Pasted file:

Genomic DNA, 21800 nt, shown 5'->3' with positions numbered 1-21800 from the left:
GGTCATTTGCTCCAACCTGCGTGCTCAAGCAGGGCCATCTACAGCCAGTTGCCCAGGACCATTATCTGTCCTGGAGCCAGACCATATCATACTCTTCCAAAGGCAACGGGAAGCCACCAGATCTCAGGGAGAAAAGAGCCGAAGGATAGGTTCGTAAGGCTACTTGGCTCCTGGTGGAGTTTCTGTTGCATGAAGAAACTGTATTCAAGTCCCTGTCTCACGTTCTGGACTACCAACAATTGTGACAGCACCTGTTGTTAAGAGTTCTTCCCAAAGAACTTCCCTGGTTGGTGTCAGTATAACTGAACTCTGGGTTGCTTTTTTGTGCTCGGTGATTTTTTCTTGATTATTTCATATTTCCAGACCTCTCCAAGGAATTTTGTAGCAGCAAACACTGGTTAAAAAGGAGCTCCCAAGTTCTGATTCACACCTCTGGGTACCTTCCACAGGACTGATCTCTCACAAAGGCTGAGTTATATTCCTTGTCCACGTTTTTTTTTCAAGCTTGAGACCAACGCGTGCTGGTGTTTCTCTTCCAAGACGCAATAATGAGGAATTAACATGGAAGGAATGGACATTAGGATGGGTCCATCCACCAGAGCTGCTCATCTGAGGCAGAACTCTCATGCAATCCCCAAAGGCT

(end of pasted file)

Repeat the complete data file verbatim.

Genomic DNA, 21800 nt, shown 5'->3' with positions numbered 1-21800 from the left:
GGTCATTTGCTCCAACCTGCGTGCTCAAGCAGGGCCATCTACAGCCAGTTGCCCAGGACCATTATCTGTCCTGGAGCCAGACCATATCATACTCTTCCAAAGGCAACGGGAAGCCACCAGATCTCAGGGAGAAAAGAGCCGAAGGATAGGTTCGTAAGGCTACTTGGCTCCTGGTGGAGTTTCTGTTGCATGAAGAAACTGTATTCAAGTCCCTGTCTCACGTTCTGGACTACCAACAATTGTGACAGCACCTGTTGTTAAGAGTTCTTCCCAAAGAACTTCCCTGGTTGGTGTCAGTATAACTGAACTCTGGGTTGCTTTTTTGTGCTCGGTGATTTTTTCTTGATTATTTCATATTTCCAGACCTCTCCAAGGAATTTTGTAGCAGCAAACACTGGTTAAAAAGGAGCTCCCAAGTTCTGATTCACACCTCTGGGTACCTTCCACAGGACTGATCTCTCACAAAGGCTGAGTTATATTCCTTGTCCACGTTTTTTTTTCAAGCTTGAGACCAACGCGTGCTGGTGTTTCTCTTCCAAGACGCAATAATGAGGAATTAACATGGAAGGAATGGACATTAGGATGGGTCCATCCACCAGAGCTGCTCATCTGAGGCAGAACTCTCATGCAATCCCCAAAGGCT